A colonoscopy. Your doctor uses a lighted scope to view the inside of your entire colon. Polyps can be removed during this test. A colonoscopy is recommended when another screening test shows that you may have colorectal cancer.4
A sigmoidoscopy. Your doctor uses a lighted scope to view the lower part of your intestine. Doctors can also remove polyps during this test.
A barium enema. A whitish liquid with barium is inserted through your rectum into your intestine. The barium outlines the inside of the colon so that it can be seen on an X-ray.
A biopsy. A sample of tissue is taken from the inside of your intestine and examined under a microscope. A doctor called a pathologist can look at the tissue sample and see if it contains cancer.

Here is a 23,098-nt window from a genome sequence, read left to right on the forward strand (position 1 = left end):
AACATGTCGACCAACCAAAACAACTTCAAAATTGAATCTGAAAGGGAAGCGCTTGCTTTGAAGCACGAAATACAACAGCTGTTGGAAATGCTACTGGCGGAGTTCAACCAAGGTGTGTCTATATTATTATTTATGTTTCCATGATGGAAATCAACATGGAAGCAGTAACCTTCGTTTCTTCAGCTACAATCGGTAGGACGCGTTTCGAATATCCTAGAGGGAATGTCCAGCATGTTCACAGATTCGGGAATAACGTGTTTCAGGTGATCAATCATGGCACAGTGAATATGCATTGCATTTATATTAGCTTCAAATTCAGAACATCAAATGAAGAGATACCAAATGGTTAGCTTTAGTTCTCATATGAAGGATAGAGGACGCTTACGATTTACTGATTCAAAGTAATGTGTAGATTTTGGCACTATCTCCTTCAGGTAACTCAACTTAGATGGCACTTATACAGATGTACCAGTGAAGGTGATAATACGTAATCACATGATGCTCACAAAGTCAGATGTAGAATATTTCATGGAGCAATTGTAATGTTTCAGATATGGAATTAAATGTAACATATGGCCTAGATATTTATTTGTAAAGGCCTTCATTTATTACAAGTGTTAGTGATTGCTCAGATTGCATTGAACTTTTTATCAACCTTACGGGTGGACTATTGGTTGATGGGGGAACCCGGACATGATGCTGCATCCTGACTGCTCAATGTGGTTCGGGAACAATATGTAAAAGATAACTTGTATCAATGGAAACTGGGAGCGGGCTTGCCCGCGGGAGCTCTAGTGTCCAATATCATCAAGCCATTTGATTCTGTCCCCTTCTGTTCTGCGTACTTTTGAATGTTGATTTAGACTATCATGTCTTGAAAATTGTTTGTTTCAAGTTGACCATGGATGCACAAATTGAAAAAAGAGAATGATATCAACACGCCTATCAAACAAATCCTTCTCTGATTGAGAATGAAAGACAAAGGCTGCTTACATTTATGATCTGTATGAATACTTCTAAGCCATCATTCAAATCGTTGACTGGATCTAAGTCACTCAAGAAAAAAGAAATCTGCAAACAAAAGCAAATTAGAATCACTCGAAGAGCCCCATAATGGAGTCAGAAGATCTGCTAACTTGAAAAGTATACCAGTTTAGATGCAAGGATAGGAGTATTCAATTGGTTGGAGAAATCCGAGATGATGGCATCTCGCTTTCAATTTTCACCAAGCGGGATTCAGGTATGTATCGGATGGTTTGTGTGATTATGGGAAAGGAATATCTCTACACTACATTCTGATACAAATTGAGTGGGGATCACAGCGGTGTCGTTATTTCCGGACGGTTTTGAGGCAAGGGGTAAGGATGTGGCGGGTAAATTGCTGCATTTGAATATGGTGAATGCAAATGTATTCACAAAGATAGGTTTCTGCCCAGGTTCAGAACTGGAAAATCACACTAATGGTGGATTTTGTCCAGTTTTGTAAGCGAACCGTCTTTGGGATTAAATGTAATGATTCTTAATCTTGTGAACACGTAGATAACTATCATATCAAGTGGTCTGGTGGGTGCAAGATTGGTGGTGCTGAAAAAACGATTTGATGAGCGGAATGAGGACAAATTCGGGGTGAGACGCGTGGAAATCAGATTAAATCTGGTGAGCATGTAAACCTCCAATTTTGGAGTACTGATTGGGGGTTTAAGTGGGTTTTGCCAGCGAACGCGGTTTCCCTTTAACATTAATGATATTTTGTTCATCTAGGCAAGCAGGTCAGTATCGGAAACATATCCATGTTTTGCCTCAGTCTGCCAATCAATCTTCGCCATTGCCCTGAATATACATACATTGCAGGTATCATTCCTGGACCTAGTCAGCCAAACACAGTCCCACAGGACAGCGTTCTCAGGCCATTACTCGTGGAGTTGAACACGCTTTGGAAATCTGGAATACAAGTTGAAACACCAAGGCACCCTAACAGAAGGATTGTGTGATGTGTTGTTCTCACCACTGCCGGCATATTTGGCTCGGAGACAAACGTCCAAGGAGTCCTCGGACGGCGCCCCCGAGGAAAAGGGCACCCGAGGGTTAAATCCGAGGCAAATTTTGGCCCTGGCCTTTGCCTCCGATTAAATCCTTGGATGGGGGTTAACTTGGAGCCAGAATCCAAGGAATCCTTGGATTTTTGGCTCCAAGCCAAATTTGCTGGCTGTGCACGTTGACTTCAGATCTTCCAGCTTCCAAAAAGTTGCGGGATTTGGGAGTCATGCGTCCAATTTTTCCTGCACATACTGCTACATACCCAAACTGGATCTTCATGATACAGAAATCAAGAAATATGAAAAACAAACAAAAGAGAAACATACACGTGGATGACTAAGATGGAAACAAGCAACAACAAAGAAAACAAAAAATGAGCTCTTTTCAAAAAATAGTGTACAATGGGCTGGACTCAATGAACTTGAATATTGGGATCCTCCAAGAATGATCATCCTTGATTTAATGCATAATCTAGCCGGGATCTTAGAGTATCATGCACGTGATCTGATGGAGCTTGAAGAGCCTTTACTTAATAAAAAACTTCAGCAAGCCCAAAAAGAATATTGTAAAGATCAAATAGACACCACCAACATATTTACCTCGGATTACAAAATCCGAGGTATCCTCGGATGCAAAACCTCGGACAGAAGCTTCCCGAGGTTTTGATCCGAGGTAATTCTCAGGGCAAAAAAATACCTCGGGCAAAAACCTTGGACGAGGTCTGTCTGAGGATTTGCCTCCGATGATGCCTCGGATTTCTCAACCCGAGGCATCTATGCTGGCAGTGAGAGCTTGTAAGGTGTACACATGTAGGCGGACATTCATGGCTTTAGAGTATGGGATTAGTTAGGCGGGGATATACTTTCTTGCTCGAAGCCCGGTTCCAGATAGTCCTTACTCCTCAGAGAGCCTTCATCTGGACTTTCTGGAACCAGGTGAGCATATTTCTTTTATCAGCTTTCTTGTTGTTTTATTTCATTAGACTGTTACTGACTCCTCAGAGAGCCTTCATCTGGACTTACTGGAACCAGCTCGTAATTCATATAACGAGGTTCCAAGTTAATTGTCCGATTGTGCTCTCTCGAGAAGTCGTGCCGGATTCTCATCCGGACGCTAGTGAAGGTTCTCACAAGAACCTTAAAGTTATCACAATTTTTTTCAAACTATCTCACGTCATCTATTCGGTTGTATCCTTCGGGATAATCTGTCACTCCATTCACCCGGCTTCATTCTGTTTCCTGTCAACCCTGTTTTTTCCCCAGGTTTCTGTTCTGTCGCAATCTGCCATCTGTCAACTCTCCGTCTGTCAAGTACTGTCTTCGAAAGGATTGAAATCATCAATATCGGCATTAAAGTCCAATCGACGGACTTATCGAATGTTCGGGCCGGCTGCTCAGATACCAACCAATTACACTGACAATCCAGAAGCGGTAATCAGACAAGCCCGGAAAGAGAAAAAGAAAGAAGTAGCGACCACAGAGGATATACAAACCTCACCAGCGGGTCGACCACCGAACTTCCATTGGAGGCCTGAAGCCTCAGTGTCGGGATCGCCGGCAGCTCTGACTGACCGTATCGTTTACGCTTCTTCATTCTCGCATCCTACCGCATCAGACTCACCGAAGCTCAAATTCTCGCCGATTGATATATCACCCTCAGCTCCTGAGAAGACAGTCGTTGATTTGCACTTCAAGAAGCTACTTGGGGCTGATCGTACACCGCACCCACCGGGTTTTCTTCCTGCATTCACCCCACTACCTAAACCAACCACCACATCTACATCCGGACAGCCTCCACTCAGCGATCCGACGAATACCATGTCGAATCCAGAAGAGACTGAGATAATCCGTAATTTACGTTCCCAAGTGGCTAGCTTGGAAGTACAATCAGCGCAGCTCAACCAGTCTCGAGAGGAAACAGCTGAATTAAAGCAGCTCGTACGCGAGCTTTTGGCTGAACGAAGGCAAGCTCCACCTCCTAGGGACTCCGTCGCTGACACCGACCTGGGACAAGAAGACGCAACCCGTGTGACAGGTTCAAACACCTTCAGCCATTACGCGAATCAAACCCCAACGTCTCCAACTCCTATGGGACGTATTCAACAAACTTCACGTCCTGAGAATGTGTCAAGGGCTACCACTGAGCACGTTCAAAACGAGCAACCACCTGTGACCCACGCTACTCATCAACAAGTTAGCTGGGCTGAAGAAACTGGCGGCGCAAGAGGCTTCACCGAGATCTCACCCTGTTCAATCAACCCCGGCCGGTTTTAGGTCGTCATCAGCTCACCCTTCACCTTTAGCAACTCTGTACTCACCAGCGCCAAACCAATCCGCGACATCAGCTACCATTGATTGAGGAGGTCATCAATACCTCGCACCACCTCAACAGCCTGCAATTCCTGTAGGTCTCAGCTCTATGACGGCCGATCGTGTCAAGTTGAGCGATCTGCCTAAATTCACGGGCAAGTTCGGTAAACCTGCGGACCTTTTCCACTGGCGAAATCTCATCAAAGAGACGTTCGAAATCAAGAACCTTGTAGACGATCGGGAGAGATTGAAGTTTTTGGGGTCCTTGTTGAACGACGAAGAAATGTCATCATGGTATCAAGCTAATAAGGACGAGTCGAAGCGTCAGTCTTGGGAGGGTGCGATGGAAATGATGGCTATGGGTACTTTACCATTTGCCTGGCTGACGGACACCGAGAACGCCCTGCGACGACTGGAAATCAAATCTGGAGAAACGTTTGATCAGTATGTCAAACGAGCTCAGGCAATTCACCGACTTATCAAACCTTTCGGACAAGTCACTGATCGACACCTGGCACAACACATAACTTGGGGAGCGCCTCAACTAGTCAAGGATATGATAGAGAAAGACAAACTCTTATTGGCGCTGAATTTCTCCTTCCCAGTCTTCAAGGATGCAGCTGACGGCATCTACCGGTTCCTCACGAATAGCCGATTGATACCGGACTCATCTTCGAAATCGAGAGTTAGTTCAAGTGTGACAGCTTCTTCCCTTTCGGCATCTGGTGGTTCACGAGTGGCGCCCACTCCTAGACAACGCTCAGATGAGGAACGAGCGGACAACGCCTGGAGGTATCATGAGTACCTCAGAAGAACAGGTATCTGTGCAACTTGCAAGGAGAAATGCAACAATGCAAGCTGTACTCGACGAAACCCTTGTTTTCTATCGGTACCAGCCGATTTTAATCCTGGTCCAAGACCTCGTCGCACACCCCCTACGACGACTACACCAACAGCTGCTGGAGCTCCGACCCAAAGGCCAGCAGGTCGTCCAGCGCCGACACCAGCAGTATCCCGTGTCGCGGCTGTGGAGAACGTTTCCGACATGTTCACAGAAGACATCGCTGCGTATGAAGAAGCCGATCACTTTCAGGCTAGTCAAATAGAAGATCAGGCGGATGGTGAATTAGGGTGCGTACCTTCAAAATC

For people who have an increased risk for colorectal cancer, regular colonoscopy is the recommended screening test. It allows your doctor to remove polyps (polypectomy) and take tissue samples at the same time.
When you are diagnosed with colorectal cancer, your doctor may order other tests to find out if the cancer has spread. These tests include:
An MRI or PET scan to see if the cancer has spread into your chest or organs in the belly or pelvis.
An ultrasound to find the cause of belly pain or increased belly girth. It can also see if the cancer has spread to your liver. An endoscopic ultrasound is used to see how far rectal cancer may have spread.